2 TSX Stocks I’m Watching in July 2023

Investors should investigate more closely in the two TSX stocks for a potential buy in July for decent long-term return prospects.

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Stocks are risky investments that are meant for investors with a long-term investment horizon and can ride through volatility. Target to build a diversified portfolio with stocks in different industries and sectors that are not correlated for a portfolio with potentially lower volatility.

Here are a couple of top TSX stocks I’m watching this month. The idea is to invest in stocks that are trading at good valuations and have solid underlying businesses.

TD Bank

The big Canadian bank stocks serve as core holdings for many investment portfolios, including income and retired portfolios. These stocks have been weighed by a higher probability of a recession by next year, making them more attractive for current income and long-term investment.

In particular, Toronto-Dominion Bank (TSX:TD) stock seems to offer a good blend of value and growth potential. The North American bank, with a retail banking focus, increased its adjusted earnings per share (EPS) at a compound annual growth rate (CAGR) of about 8.5% in the past 10 years.

In the near term, like its peers, the bank’s earnings will be pressured from higher loan-loss provisions. However, in the medium term, it targets an adjusted EPS growth rate of 7-10%, which we believe is achievable given its track record and quality.

Therefore, the stock appears to be a good buy, trading at a discount of about 17% from its long-term normal valuation and offering a relatively high dividend yield of 4.6%.

Granite REIT

From the continued trend in e-commerce, industrial properties remain in demand, as signified by Granite REIT’s (TSX:GRT.UN) high occupancy rate of about 97%. Its 62.8 million square feet portfolio is diversified across 137 income-producing properties and five development properties or land in five countries. Particularly, based on the number of properties, it is primarily focused in the United States and Canada where 46% and 26%, respectively, of its properties reside. The real estate investment trust (REIT) generates about 51% of its revenues in the United States.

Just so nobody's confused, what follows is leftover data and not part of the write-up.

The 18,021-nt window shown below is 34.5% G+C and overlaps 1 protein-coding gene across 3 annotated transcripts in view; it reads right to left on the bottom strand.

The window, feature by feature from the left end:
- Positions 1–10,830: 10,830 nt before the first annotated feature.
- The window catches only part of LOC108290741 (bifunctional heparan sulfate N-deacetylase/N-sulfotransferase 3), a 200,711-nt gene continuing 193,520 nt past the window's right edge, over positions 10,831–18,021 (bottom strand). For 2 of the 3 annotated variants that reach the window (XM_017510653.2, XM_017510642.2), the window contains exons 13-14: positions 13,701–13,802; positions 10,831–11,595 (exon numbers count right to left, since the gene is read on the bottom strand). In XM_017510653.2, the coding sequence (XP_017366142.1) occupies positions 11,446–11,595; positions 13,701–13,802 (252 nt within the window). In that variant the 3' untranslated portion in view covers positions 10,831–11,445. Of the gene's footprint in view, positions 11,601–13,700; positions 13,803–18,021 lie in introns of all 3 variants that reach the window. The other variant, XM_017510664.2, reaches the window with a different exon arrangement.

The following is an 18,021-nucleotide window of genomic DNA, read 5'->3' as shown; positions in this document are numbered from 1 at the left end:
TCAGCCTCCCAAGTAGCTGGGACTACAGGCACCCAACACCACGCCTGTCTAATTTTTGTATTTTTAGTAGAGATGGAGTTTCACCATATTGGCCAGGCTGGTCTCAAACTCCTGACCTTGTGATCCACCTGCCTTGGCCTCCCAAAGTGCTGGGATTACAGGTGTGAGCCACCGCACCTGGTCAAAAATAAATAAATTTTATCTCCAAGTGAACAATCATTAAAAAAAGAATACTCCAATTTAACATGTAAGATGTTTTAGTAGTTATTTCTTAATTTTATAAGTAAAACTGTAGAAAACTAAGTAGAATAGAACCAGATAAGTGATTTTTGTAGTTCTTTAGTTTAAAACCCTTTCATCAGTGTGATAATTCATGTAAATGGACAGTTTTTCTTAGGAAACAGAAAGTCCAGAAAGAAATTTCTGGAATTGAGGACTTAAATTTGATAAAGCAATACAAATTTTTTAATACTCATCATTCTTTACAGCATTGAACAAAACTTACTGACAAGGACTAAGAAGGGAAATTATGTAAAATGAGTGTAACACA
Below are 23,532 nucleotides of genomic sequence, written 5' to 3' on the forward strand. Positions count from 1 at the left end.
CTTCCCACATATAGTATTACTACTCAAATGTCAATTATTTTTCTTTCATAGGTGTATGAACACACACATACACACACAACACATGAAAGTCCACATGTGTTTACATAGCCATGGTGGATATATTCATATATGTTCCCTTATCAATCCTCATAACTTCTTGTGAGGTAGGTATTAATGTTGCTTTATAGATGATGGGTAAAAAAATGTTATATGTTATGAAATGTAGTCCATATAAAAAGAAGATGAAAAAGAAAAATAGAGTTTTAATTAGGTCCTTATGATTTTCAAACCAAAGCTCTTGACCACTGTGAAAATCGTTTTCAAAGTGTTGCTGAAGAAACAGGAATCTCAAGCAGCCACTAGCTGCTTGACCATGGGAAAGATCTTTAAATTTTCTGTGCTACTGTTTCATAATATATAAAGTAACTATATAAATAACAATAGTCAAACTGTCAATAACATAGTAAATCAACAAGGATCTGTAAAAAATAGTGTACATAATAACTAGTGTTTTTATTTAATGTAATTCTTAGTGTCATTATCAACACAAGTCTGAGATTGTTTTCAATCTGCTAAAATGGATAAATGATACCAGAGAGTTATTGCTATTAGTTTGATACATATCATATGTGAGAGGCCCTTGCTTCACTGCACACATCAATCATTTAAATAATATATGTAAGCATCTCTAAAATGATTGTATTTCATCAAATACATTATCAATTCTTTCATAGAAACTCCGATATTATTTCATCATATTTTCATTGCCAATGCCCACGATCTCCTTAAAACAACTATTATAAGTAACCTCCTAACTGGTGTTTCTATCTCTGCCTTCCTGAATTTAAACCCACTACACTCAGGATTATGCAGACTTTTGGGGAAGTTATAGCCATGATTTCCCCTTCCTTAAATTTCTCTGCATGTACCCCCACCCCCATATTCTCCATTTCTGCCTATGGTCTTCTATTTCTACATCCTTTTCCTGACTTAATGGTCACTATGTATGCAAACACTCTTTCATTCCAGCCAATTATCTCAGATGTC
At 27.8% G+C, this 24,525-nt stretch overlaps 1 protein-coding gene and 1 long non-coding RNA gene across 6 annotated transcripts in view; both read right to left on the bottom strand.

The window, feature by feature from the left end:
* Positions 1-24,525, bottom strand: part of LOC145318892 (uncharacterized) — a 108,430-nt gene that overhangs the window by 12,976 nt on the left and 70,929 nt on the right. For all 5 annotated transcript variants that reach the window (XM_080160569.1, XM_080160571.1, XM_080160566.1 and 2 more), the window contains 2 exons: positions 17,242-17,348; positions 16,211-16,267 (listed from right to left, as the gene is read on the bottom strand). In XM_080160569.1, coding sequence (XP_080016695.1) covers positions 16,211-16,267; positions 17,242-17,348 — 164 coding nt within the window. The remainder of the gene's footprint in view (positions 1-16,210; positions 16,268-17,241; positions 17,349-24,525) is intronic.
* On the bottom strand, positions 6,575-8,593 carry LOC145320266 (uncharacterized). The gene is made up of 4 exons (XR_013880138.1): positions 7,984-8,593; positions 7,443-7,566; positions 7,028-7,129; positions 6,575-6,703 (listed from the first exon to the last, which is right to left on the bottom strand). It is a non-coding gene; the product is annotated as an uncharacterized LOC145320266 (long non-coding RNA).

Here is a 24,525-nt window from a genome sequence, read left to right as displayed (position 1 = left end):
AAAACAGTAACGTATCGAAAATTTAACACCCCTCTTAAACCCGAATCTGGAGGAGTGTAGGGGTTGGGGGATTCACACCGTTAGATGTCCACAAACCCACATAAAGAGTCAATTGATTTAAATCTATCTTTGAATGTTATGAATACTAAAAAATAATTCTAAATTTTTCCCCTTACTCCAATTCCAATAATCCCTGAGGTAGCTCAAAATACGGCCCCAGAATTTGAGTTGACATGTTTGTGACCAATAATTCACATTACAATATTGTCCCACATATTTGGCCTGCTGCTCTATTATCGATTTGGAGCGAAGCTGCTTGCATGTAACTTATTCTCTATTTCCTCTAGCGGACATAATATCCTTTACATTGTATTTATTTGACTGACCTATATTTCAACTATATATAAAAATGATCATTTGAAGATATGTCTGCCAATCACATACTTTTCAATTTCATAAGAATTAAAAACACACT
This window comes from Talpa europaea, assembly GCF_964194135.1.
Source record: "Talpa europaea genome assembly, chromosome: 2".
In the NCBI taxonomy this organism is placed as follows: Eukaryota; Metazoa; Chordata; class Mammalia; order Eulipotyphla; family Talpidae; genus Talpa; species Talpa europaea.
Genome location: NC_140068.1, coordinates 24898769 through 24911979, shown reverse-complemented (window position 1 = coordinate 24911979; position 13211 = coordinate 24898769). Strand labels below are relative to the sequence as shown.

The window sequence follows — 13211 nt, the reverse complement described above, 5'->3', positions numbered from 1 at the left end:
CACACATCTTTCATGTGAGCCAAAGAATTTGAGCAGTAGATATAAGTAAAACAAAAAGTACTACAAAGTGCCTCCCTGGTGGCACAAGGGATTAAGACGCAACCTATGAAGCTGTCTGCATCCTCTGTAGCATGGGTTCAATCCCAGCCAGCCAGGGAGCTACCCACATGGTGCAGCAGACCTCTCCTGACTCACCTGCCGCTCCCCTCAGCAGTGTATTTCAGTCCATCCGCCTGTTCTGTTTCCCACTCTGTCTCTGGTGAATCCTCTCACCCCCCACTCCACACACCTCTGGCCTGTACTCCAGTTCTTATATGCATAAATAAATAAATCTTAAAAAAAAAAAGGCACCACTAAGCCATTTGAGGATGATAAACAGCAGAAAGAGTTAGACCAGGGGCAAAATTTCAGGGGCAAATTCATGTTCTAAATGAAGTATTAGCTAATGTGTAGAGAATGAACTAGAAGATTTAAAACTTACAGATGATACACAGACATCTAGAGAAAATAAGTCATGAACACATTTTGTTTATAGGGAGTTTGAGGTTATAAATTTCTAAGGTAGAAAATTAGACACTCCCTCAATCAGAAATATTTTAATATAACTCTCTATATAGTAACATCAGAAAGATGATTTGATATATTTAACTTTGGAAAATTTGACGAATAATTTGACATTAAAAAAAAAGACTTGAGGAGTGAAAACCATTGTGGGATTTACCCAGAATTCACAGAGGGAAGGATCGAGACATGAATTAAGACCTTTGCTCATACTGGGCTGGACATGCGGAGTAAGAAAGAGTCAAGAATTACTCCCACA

Granite REIT offers a decent yield of approximately 4.1%. It has been paying an increasing cash distribution to its unitholders for 12 consecutive years. With a sustainable payout ratio and a weighted average lease expiry of over six years, Granite REIT should be able to keep its monthly cash distribution safe. At $77.70 per unit at writing, analysts believe the undervalued stock trades at a discount of 20%.

Investor takeaway

When stocks go on sale, they are discounted for a reason. In the case of TD Bank, there are worries of an uncertain economy and a higher probability of a recession in Canada and the United States by 2024, especially when interest rates have risen to levels that are relatively high versus the recent history.

Higher interest rates and inflationary pressures could cut into Granite REIT’s bottom line. In a recessionary scenario, online shopping would likely weaken and lead to lower demand for industrial properties, which could trigger a selloff in Granite REIT.

Nonetheless, both are quality businesses that are trading at good valuations with the potential to deliver satisfying total returns over the next three to five years.

This article represents the opinion of the writer, who may disagree with the “official” recommendation position of a Motley Fool premium service or advisor. We’re Motley! Questioning an investing thesis — even one of our own — helps us all think critically about investing and make decisions that help us become smarter, happier, and richer, so we sometimes publish articles that may not be in line with recommendations, rankings or other content.

Fool contributor Kay Ng has positions in Toronto-Dominion Bank. The Motley Fool recommends Granite Real Estate Investment Trust. The Motley Fool has a disclosure policy.

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